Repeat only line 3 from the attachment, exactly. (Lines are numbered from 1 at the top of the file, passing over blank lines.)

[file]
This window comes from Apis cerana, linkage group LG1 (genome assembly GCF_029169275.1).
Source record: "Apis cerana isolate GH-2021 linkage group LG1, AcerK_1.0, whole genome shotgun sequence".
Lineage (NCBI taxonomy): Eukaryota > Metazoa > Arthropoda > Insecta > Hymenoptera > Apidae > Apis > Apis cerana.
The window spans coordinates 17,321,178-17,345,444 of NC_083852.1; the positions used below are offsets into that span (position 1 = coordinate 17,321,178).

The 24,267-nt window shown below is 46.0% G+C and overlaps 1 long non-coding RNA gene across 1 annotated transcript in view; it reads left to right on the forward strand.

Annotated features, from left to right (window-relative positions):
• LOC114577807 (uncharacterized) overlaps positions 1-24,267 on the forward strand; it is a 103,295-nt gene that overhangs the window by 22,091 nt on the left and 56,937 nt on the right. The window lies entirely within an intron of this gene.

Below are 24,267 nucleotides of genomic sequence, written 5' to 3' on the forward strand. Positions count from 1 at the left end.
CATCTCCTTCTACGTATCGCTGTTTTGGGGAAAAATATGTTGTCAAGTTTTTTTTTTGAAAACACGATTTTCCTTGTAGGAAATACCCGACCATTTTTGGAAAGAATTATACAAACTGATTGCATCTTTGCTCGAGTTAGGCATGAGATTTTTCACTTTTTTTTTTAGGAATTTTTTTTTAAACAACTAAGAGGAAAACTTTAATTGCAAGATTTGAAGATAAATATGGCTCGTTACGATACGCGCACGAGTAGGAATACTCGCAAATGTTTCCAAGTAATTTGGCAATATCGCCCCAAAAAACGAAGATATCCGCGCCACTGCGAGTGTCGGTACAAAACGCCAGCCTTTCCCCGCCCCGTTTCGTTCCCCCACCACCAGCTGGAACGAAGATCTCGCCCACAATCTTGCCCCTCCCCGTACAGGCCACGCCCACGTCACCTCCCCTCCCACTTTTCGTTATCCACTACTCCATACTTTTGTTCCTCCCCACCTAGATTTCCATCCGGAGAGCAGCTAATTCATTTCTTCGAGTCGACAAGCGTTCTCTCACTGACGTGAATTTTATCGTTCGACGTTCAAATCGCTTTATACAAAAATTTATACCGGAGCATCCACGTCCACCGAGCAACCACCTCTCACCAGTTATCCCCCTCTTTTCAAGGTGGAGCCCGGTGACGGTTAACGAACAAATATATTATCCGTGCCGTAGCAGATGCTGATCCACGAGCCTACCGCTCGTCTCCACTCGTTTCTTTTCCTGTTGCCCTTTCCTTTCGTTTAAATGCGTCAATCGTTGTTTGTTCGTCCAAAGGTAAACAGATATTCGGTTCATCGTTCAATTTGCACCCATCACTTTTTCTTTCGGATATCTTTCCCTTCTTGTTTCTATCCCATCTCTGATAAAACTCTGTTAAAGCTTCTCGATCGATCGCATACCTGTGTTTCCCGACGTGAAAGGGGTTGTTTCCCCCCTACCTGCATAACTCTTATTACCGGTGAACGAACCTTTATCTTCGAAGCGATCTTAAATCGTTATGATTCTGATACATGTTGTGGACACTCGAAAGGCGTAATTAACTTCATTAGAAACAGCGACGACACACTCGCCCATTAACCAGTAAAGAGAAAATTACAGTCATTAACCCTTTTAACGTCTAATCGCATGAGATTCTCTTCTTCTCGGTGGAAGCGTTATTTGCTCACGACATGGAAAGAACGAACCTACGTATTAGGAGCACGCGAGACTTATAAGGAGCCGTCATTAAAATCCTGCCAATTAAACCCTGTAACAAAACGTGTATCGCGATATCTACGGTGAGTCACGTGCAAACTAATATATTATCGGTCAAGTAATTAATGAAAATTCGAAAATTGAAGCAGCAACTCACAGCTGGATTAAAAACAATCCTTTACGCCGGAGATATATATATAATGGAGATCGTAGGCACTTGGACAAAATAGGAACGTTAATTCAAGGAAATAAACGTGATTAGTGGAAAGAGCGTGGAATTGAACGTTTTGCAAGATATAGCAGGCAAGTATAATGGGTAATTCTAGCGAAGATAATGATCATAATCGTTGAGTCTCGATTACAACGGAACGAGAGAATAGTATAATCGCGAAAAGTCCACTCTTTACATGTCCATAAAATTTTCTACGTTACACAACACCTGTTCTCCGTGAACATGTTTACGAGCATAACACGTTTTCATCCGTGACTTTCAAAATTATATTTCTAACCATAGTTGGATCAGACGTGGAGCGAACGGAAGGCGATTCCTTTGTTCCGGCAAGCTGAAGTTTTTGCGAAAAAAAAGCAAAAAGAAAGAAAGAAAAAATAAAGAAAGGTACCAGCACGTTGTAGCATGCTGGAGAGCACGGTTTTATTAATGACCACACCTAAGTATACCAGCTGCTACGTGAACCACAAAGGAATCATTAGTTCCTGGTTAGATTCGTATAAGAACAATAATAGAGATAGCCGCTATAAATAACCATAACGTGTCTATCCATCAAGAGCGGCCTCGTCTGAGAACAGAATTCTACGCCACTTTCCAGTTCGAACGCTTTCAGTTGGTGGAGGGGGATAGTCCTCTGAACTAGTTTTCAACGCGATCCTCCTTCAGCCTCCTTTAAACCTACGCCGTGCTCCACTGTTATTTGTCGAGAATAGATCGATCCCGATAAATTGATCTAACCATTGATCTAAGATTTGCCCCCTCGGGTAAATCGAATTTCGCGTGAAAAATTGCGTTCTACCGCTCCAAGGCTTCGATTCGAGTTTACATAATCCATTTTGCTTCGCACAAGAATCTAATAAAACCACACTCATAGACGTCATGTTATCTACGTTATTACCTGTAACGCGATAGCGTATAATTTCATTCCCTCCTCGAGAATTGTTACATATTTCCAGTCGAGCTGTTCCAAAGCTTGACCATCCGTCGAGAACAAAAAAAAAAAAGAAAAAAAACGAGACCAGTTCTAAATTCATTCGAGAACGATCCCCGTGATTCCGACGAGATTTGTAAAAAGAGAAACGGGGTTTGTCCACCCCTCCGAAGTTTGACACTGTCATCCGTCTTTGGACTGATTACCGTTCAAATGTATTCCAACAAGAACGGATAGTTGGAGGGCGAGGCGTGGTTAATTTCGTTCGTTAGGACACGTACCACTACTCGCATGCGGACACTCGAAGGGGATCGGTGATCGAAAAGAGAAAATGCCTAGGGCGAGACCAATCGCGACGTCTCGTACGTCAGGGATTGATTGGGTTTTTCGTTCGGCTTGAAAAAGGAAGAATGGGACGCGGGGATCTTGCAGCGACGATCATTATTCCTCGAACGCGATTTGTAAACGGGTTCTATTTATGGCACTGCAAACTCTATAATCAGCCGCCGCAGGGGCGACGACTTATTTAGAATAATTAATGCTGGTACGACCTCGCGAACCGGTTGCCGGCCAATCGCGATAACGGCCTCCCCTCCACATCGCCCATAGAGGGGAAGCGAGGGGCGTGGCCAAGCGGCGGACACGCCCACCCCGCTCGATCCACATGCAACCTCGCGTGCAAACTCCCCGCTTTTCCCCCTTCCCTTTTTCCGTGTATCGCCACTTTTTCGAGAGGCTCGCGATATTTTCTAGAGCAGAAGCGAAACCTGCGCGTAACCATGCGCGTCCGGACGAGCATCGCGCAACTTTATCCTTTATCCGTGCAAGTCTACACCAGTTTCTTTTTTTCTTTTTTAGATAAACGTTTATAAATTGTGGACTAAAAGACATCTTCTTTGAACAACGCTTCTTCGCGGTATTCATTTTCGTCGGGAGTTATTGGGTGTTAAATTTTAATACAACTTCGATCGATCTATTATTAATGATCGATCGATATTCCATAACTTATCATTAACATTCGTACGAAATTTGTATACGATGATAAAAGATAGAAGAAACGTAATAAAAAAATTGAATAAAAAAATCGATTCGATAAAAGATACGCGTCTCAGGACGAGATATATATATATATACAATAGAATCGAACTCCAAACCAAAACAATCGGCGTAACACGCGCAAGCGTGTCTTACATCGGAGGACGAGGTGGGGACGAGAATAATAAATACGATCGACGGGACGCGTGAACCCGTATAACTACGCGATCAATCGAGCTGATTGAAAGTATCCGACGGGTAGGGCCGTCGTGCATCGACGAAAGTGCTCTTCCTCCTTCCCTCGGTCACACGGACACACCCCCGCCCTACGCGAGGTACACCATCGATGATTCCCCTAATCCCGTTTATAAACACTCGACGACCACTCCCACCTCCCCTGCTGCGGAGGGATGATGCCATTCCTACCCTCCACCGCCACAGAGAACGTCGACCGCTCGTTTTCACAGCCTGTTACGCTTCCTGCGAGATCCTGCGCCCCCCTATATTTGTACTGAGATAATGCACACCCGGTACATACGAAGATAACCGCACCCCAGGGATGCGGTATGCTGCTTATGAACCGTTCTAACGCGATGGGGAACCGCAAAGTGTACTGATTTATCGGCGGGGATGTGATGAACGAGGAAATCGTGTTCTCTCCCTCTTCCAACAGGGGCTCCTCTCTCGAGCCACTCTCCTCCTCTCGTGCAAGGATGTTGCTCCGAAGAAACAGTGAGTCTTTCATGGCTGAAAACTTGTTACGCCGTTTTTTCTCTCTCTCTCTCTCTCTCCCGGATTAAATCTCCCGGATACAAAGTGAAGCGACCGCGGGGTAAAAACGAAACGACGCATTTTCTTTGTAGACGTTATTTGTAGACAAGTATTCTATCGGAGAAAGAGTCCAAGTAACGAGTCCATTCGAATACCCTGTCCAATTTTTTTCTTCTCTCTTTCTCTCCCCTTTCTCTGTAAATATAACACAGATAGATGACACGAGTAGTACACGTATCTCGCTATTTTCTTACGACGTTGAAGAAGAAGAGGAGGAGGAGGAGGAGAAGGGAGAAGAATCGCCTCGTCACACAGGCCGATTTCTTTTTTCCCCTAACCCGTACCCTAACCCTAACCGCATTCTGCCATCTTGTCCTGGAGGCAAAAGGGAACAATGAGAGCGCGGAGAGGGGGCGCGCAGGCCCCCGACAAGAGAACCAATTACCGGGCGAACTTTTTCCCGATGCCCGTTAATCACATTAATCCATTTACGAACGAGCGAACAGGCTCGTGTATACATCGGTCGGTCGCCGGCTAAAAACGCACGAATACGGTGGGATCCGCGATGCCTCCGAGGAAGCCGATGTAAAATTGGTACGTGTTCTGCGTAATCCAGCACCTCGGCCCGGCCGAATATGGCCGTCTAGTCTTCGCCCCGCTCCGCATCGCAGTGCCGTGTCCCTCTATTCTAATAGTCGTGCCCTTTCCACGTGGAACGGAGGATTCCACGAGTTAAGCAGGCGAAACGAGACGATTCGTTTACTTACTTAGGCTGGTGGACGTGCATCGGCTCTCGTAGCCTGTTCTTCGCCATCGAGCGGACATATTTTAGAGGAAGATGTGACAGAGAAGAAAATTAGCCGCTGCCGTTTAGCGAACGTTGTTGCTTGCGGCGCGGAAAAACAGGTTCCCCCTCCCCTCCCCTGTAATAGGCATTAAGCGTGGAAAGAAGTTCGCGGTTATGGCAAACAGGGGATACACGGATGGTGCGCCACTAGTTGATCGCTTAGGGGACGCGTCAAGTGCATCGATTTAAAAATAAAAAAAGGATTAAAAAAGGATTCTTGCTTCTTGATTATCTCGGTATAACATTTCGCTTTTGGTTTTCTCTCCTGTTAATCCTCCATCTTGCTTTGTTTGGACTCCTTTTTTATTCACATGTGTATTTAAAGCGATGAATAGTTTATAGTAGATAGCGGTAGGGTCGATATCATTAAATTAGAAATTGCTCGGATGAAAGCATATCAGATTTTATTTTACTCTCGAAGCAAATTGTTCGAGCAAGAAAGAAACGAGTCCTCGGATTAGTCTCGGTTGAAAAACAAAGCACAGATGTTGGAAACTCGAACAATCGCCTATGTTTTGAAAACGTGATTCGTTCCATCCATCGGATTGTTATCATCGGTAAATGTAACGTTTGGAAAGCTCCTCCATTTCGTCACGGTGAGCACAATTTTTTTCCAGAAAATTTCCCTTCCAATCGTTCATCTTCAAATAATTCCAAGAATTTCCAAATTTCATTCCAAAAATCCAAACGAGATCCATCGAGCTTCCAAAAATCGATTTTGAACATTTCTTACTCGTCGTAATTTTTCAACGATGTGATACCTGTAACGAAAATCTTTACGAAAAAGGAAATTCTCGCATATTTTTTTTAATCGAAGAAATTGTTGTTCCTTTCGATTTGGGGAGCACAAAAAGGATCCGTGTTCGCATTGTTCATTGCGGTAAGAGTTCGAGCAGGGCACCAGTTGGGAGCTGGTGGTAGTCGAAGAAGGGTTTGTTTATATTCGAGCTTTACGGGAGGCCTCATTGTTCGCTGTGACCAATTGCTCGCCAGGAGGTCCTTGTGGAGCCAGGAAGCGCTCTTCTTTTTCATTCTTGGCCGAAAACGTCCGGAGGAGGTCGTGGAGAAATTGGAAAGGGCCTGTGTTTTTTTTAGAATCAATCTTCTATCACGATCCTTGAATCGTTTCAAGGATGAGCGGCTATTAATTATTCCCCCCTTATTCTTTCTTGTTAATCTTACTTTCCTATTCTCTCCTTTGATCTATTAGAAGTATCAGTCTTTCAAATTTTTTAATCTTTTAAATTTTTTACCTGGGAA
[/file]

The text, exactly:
Lineage (NCBI taxonomy): Eukaryota > Metazoa > Arthropoda > Insecta > Hymenoptera > Apidae > Apis > Apis cerana.